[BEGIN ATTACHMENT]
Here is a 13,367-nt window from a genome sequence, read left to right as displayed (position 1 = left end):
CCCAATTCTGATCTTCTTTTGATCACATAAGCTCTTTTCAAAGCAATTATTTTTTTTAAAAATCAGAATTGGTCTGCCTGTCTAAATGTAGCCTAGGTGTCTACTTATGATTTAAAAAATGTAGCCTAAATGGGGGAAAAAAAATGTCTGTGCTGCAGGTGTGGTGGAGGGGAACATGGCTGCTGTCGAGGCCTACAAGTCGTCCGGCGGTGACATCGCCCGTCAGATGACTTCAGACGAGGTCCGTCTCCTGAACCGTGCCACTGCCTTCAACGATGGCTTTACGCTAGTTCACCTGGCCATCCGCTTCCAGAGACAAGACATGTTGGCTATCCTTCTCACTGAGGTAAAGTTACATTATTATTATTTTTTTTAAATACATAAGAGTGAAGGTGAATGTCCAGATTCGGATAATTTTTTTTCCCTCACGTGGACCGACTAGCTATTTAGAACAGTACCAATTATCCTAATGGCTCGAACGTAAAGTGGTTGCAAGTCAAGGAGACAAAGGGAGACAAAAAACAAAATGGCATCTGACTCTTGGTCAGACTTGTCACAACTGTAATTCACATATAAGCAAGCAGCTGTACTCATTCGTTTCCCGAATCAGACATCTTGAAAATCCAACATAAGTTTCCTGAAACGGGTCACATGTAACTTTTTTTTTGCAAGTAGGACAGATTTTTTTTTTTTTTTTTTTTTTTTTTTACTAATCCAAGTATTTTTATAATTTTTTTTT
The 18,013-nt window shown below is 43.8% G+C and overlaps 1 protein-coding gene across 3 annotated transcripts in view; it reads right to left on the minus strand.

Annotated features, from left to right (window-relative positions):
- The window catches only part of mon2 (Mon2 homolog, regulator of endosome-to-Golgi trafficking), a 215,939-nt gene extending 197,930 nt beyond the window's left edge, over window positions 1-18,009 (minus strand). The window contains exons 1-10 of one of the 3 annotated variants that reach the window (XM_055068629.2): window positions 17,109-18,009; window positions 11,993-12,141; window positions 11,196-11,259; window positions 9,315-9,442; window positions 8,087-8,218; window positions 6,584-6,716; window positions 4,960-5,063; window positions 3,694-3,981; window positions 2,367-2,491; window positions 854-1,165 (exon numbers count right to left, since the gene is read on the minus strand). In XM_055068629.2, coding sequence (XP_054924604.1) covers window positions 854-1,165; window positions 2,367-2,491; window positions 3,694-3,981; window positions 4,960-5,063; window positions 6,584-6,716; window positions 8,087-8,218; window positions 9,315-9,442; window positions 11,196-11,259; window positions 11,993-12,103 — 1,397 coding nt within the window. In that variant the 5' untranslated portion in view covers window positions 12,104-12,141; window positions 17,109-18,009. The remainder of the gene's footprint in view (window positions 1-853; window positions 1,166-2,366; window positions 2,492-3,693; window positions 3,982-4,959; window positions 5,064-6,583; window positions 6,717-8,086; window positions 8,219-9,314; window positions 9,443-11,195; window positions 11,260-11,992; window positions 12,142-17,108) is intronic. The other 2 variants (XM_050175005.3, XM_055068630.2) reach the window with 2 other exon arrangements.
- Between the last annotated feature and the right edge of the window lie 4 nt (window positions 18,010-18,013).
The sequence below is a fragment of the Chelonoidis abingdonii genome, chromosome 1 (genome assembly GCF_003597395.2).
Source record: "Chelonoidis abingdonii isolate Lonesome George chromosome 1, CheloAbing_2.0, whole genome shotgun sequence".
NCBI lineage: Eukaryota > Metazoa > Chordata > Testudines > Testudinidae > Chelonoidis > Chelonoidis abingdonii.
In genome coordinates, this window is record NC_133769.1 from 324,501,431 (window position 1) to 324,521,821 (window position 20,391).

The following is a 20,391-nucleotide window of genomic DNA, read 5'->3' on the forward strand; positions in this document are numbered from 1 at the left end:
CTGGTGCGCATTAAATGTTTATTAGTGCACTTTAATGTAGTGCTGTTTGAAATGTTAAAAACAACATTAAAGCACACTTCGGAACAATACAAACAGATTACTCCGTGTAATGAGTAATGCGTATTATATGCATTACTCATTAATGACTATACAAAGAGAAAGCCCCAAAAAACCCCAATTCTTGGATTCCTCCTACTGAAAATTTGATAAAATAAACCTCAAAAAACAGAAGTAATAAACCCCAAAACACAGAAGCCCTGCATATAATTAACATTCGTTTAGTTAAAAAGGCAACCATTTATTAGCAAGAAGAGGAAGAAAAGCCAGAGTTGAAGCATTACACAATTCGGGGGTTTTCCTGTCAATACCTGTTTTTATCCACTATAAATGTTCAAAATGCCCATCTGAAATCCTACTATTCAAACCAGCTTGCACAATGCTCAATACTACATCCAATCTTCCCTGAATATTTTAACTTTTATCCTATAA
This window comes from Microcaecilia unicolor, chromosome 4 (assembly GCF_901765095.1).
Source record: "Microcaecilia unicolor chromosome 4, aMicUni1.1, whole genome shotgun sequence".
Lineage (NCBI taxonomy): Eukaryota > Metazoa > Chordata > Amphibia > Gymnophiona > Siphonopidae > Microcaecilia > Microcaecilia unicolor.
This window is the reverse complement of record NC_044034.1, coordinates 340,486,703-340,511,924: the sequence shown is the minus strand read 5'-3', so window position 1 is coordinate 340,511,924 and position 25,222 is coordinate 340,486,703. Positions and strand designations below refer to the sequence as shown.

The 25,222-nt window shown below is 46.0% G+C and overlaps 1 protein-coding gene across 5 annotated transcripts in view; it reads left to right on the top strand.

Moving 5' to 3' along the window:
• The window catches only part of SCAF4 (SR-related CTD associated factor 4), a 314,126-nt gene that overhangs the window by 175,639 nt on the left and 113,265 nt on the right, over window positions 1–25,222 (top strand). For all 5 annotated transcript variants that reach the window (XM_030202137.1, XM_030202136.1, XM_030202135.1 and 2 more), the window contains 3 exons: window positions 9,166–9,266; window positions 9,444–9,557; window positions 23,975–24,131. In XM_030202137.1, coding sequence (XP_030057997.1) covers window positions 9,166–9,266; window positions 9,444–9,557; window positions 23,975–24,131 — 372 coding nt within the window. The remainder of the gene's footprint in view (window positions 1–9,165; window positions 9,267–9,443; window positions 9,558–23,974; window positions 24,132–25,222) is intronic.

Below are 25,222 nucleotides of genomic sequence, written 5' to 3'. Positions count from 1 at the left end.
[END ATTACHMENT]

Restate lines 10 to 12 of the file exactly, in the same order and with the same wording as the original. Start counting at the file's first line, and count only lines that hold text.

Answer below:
In genome coordinates, this window is record NC_133769.1 from 324,501,431 (window position 1) to 324,521,821 (window position 20,391).

The following is a 20,391-nucleotide window of genomic DNA, read 5'->3' on the forward strand; positions in this document are numbered from 1 at the left end:
CTGGTGCGCATTAAATGTTTATTAGTGCACTTTAATGTAGTGCTGTTTGAAATGTTAAAAACAACATTAAAGCACACTTCGGAACAATACAAACAGATTACTCCGTGTAATGAGTAATGCGTATTATATGCATTACTCATTAATGACTATACAAAGAGAAAGCCCCAAAAAACCCCAATTCTTGGATTCCTCCTACTGAAAATTTGATAAAATAAACCTCAAAAAACAGAAGTAATAAACCCCAAAACACAGAAGCCCTGCATATAATTAACATTCGTTTAGTTAAAAAGGCAACCATTTATTAGCAAGAAGAGGAAGAAAAGCCAGAGTTGAAGCATTACACAATTCGGGGGTTTTCCTGTCAATACCTGTTTTTATCCACTATAAATGTTCAAAATGCCCATCTGAAATCCTACTATTCAAACCAGCTTGCACAATGCTCAATACTACATCCAATCTTCCCTGAATATTTTAACTTTTATCCTATAA